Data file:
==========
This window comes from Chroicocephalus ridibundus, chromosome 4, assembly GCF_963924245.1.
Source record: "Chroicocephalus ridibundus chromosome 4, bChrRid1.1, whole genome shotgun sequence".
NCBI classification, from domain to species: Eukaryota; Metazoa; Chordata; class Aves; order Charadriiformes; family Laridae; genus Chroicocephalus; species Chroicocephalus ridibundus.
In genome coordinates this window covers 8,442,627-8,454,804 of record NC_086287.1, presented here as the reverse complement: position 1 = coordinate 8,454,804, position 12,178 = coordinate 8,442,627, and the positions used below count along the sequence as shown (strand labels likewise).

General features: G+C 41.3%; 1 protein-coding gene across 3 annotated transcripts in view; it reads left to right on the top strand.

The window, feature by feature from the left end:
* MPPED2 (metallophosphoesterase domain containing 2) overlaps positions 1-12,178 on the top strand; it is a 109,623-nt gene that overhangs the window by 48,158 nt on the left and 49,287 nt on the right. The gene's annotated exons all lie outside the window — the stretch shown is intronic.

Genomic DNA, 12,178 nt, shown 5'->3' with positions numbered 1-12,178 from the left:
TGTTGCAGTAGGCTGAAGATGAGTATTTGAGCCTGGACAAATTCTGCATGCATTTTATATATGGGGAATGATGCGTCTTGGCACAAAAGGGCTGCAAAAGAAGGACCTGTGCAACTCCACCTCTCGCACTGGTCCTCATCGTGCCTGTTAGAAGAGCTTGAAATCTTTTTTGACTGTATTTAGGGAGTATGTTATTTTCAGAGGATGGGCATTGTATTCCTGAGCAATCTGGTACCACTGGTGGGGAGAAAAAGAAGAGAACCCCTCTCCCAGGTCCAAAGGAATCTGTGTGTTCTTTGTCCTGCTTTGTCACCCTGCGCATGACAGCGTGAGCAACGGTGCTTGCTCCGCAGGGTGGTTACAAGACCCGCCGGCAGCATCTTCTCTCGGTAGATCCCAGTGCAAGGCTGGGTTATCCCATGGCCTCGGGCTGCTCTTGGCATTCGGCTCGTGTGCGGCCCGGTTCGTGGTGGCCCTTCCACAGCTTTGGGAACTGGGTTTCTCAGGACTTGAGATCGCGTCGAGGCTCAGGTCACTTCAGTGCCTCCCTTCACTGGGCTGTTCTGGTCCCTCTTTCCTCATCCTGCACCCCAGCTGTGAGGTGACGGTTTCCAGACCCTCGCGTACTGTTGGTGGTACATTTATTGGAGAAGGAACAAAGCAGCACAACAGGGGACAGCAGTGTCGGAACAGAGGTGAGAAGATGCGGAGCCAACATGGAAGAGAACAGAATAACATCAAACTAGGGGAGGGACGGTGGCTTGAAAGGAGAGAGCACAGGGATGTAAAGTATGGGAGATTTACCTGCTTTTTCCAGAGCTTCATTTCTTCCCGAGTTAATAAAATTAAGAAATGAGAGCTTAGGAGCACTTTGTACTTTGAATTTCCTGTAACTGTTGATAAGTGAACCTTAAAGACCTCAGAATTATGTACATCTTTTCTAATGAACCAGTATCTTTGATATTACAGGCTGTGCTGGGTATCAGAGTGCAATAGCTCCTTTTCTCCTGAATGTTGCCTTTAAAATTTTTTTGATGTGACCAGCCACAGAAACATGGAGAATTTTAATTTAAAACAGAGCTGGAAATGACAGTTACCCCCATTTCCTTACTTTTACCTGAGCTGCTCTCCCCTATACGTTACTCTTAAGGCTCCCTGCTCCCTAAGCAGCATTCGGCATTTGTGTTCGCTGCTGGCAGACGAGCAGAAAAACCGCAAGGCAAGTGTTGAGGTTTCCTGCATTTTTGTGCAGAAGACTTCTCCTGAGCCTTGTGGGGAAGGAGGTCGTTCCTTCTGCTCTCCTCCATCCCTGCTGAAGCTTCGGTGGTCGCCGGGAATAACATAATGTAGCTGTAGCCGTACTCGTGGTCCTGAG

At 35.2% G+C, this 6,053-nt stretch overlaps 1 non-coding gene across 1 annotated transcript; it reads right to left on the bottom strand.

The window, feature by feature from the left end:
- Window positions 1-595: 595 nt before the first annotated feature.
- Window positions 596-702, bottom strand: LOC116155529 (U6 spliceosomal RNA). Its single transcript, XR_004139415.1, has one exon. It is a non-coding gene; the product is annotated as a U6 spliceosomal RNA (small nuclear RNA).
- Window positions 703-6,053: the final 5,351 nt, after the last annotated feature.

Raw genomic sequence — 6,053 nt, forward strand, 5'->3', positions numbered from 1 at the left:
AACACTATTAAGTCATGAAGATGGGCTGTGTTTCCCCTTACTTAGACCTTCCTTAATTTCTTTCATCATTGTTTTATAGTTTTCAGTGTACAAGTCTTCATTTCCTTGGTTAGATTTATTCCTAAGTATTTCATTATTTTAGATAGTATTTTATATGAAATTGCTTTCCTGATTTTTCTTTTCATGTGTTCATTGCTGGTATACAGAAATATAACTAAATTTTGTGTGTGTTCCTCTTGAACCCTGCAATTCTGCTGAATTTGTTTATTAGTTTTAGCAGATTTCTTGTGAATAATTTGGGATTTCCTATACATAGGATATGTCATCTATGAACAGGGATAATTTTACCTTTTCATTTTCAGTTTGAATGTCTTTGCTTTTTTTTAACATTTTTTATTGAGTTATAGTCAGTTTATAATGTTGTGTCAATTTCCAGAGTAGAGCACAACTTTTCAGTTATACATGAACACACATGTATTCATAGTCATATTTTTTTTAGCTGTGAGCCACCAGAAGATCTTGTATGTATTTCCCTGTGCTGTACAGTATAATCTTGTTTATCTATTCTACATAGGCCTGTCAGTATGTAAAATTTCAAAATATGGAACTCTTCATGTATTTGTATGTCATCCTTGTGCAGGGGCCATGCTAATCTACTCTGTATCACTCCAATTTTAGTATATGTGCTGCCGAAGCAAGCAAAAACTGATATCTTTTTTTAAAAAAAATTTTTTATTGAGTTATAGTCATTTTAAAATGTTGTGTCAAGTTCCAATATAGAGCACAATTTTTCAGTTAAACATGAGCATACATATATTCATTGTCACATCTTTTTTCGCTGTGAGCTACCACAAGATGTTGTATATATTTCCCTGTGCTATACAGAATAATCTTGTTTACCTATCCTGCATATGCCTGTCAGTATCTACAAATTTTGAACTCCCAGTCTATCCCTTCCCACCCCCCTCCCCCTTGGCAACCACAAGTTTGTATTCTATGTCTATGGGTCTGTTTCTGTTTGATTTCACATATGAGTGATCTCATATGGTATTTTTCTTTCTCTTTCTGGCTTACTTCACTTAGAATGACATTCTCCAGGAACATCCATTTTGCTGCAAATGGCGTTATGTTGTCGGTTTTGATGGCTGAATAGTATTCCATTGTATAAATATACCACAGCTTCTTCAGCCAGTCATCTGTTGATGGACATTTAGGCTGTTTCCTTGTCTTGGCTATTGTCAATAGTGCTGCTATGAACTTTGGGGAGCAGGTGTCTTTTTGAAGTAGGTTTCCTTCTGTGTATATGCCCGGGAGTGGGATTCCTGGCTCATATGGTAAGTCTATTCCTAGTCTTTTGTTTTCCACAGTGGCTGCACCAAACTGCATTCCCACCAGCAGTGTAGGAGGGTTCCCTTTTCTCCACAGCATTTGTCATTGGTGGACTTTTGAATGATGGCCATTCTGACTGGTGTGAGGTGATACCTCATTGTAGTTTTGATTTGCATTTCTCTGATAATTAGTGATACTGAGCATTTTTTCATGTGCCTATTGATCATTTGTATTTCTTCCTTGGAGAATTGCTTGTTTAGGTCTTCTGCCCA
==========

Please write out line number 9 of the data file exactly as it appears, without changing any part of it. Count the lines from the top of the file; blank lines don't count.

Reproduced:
TGTTGCAGTAGGCTGAAGATGAGTATTTGAGCCTGGACAAATTCTGCATGCATTTTATATATGGGGAATGATGCGTCTTGGCACAAAAGGGCTGCAAAAGAAGGACCTGTGCAACTCCACCTCTCGCACTGGTCCTCATCGTGCCTGTTAGAAGAGCTTGAAATCTTTTTTGACTGTATTTAGGGAGTATGTTATTTTCAGAGGATGGGCATTGTATTCCTGAGCAATCTGGTACCACTGGTGGGGAGAAAAAGAAGAGAACCCCTCTCCCAGGTCCAAAGGAATCTGTGTGTTCTTTGTCCTGCTTTGTCACCCTGCGCATGACAGCGTGAGCAACGGTGCTTGCTCCGCAGGGTGGTTACAAGACCCGCCGGCAGCATCTTCTCTCGGTAGATCCCAGTGCAAGGCTGGGTTATCCCATGGCCTCGGGCTGCTCTTGGCATTCGGCTCGTGTGCGGCCCGGTTCGTGGTGGCCCTTCCACAGCTTTGGGAACTGGGTTTCTCAGGACTTGAGATCGCGTCGAGGCTCAGGTCACTTCAGTGCCTCCCTTCACTGGGCTGTTCTGGTCCCTCTTTCCTCATCCTGCACCCCAGCTGTGAGGTGACGGTTTCCAGACCCTCGCGTACTGTTGGTGGTACATTTATTGGAGAAGGAACAAAGCAGCACAACAGGGGACAGCAGTGTCGGAACAGAGGTGAGAAGATGCGGAGCCAACATGGAAGAGAACAGAATAACATCAAACTAGGGGAGGGACGGTGGCTTGAAAGGAGAGAGCACAGGGATGTAAAGTATGGGAGATTTACCTGCTTTTTCCAGAGCTTCATTTCTTCCCGAGTTAATAAAATTAAGAAATGAGAGCTTAGGAGCACTTTGTACTTTGAATTTCCTGTAACTGTTGATAAGTGAACCTTAAAGACCTCAGAATTATGTACATCTTTTCTAATGAACCAGTATCTTTGATATTACAGGCTGTGCTGGGTATCAGAGTGCAATAGCTCCTTTTCTCCTGAATGTTGCCTTTAAAATTTTTTTGATGTGACCAGCCACAGAAACATGGAGAATTTTAATTTAAAACAGAGCTGGAAATGACAGTTACCCCCATTTCCTTACTTTTACCTGAGCTGCTCTCCCCTATACGTTACTCTTAAGGCTCCCTGCTCCCTAAGCAGCATTCGGCATTTGTGTTCGCTGCTGGCAGACGAGCAGAAAAACCGCAAGGCAAGTGTTGAGGTTTCCTGCATTTTTGTGCAGAAGACTTCTCCTGAGCCTTGTGGGGAAGGAGGTCGTTCCTTCTGCTCTCCTCCATCCCTGCTGAAGCTTCGGTGGTCGCCGGGAATAACATAATGTAGCTGTAGCCGTACTCGTGGTCCTGAG